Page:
California Forum

Court fees punish the poor for being poor. California, stop criminalizing poverty

A Citrus Heights police sergeant issues a traffic ticket. Court fees on top of other fines help underwrite county and municipal budgets, but often price the poor out of any ability to pay.
A Citrus Heights police sergeant issues a traffic ticket. Court fees on top of other fines help underwrite county and municipal budgets, but often price the poor out of any ability to pay. Sacramento Bee Staff Photo

Poverty is not a crime, yet in California the justice system punishes the poor just for being poor. Court-ordered fines and fees that are imposed without consideration of ability to pay trap poor people in a vicious cycle of police stops, incarceration, judicial debt and license suspension. As the founder of Homeboy Industries, I see firsthand how the justice system’s wanton disregard for the poor impedes the progress of the men and women we work with.

Homeboys and homegirls tell me of the excitement and pride they feel at getting a job and earning honest money. A homie once showed me his first earnings and said, “Damn, G, this paycheck makes me feel proper!” But those feelings can be dampened when they see how their wages must be spent on or are garnished for court fines and fees. Most of these men and women are earning minimum wage or less, and losing this income means making impossible choices between putting food on the table, paying monthly bills or paying rent. For some, payment is simply not possible.

For those who are unable to pay, court debt may be sent to a collections agency, which charges additional fees. Other consequences include license suspension, barriers to the expunging process and jail time for license suspension violations.

The fundamental unfairness of imposing court fees on poor people is why Homeboy Industries recently joined more than 20 other organizations in signing onto an amicus brief that will soon be filed by the East Bay Community Law Center. If the lawsuit is successful, it will end this practice throughout California.

Both the United States and the California constitutions prohibit punishing persons for their poverty, and in circumstances like these, they forbid imposing fines and fees without taking into account defendants’ inability to pay. Nonetheless, municipalities and counties throughout California have long used revenues from court fees to supplement their budgets. Under this system, a minor traffic citation can turn into a major expense after one has to pay court operations fees, court security fees, court facilities fees, and the like. Of course, such revenue mechanisms fall disproportionately on the backs of those with the least ability to pay.

The fundamental unfairness of imposing court fees on poor people is why Homeboy Industries recently joined more than 20 other organizations in signing onto an amicus brief that will soon be filed by the East Bay Community Law Center, in support of an appeal by an indigent woman who is challenging mandatory court fees imposed on poor defendants without consideration of their ability to pay. If the lawsuit is successful, it will end this practice throughout California.

The defendant in this case is Velia Dueñas, represented by the nonprofit law firm Public Counsel, and her case is typical of many people in our communities. She is a homeless, Latina young mother of two children who suffers from cerebral palsy. She was sentenced to 30 days in county jail and fined $300 for a misdemeanor conviction of driving with a suspended license, which was only suspended because of unpaid court debt. She served an additional nine days in jail because she could not afford to pay the $300 fine. Despite having served her time, the judge refused to take her indigence into account and, like a scene from a Dickens novel, assessed an additional $220 in court fees and restitution.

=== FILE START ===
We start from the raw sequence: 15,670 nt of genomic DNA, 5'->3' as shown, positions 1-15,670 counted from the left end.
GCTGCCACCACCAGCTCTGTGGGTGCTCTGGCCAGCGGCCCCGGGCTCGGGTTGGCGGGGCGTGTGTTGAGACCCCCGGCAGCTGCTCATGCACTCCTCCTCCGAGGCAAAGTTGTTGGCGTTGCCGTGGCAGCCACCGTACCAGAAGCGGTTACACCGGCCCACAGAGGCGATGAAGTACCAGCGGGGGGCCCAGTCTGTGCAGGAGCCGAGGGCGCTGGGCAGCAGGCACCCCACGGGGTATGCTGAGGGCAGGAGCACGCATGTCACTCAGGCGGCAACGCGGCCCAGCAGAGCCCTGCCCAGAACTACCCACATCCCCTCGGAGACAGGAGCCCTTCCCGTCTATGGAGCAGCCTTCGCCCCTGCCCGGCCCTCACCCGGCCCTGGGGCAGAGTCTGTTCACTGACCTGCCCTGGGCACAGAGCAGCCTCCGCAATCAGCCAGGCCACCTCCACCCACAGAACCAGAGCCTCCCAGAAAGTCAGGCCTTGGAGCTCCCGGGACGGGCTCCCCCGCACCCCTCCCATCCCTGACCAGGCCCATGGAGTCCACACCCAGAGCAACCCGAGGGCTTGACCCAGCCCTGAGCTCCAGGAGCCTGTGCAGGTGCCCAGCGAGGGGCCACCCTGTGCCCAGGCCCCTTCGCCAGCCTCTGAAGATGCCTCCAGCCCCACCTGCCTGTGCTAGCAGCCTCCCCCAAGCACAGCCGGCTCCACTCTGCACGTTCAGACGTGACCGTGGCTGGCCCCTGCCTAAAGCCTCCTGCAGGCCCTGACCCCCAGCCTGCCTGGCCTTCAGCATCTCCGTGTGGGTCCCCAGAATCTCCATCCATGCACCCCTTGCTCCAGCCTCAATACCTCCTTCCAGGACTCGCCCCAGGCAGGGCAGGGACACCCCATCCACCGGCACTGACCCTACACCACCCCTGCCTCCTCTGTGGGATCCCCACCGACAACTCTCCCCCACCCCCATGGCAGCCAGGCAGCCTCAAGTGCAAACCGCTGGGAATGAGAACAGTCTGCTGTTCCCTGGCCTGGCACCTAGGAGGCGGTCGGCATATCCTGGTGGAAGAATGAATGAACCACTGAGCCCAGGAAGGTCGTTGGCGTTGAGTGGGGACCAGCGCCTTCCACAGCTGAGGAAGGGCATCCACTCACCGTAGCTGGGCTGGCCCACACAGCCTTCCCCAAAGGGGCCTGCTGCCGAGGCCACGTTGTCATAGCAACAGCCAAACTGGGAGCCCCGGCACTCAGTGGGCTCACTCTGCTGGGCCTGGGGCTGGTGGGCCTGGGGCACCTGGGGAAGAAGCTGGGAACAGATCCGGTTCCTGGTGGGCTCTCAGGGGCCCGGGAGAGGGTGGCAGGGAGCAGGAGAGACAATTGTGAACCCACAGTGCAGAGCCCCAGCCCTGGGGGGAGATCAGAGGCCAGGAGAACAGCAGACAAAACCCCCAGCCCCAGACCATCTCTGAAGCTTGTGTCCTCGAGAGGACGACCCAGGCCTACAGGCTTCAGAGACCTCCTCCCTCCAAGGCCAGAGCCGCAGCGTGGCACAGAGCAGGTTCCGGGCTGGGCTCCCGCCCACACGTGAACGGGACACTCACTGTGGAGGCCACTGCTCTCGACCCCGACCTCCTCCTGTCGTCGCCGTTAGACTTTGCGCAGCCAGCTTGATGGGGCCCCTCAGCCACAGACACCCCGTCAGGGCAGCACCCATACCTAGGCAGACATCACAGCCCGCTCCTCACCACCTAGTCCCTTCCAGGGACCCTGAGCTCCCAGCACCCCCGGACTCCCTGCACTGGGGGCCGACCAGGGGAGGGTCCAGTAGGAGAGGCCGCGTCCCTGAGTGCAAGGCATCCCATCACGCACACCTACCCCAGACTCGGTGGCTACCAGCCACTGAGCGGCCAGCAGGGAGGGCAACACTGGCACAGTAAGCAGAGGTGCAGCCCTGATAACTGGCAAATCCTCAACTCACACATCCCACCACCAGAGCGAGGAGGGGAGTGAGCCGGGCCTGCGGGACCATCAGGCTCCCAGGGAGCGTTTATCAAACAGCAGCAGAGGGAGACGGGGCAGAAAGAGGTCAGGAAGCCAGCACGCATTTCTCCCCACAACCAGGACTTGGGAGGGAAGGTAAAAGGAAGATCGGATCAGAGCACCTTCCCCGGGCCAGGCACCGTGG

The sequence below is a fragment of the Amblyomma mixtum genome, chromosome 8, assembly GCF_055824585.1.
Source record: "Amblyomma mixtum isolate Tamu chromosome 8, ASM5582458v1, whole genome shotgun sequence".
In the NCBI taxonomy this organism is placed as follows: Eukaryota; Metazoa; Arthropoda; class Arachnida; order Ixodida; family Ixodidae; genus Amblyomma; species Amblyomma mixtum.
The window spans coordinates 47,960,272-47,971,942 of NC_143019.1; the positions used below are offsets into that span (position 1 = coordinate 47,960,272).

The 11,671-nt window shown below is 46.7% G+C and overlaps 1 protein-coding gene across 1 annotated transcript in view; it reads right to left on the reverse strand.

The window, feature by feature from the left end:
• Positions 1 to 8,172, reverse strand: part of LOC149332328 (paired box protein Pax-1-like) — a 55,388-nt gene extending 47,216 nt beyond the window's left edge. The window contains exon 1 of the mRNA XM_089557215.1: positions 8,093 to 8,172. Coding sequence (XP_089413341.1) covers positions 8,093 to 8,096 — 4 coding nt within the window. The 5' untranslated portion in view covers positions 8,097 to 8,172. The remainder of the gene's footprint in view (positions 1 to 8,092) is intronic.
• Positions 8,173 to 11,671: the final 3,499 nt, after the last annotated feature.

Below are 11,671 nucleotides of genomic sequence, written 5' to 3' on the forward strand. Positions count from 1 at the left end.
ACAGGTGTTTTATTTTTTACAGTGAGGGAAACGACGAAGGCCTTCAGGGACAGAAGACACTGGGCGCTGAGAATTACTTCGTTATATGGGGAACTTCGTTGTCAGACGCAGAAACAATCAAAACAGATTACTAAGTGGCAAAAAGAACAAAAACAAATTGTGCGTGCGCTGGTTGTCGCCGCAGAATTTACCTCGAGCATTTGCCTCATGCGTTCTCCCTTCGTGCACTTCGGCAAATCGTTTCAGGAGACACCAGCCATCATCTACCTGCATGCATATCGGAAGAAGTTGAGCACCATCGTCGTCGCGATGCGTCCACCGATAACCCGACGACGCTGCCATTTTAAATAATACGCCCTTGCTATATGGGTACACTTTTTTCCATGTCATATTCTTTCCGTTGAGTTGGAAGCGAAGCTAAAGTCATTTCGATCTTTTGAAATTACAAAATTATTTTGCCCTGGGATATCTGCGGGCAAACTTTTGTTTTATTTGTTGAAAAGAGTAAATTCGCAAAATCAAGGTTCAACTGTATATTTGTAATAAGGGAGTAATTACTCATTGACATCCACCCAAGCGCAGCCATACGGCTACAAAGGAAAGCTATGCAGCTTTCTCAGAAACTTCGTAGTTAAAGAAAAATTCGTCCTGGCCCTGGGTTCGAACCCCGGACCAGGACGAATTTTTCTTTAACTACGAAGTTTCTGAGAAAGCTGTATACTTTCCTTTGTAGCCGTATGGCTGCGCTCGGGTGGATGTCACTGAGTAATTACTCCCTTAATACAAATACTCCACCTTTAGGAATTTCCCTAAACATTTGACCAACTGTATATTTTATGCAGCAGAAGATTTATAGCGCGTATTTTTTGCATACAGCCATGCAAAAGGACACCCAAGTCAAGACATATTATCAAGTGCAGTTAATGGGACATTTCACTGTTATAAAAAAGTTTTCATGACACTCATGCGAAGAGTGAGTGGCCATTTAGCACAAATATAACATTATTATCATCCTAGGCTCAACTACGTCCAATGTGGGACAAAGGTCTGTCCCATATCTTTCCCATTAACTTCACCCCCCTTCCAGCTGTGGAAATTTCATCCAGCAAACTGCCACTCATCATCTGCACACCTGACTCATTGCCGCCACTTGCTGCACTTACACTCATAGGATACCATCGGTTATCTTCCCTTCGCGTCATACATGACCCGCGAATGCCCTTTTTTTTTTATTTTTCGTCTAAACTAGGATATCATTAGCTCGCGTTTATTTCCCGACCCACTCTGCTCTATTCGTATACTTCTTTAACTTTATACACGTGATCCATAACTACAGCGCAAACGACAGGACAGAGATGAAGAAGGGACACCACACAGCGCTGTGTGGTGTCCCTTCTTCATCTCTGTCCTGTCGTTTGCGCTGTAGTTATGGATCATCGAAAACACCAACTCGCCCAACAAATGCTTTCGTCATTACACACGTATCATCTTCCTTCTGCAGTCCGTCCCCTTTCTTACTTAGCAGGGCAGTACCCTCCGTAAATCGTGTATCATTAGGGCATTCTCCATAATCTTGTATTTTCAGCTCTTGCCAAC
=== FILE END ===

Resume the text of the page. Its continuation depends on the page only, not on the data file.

Public safety is not the issue here; Velia Dueñas knows how to drive. Nor is respect for the law; she has tried to pay her court debts in the past. Her case is a prime example of the criminalization of poverty.

Beyond the legal issues, though, lies the more fundamental, moral question: Where is the “justice” in our criminal justice system? Velia Dueñas was jailed and separated from her children because of her inability to pay court fines and fees. Will more and more of the poor be similarly jailed, like a return to the debtors’ prisons of old, or be forced to endure wage garnishment, harsh debt collection practices, and the other debilitating personal consequences of court debt? The integrity of one of our most important civic institutions, the judicial system, is surely at risk when we further marginalize those already living on the margins by criminalizing their economic status, and compound their suffering with court debt.

I heard someone say once, “Just assume the answer to every question is compassion.” Indeed. Sacrificing compassion under the guise of budget balancing is ineffective and, more importantly, beneath us.

People like Velia Dueñas face gut-wrenching legal, financial, familial and social stresses when the long arm of the judicial system seeks payment of its coin.

The only true answer is a compassion that stands in awe at what the poor have to carry rather than in judgment at how they carry it.

Jesuit Father Gregory J. Boyle is the founder of Homeboy Industries in Los Angeles, the largest gang intervention, rehabilitation and re-entry program in the world. He can be contacted at gboyle@homeboyindustries.org.

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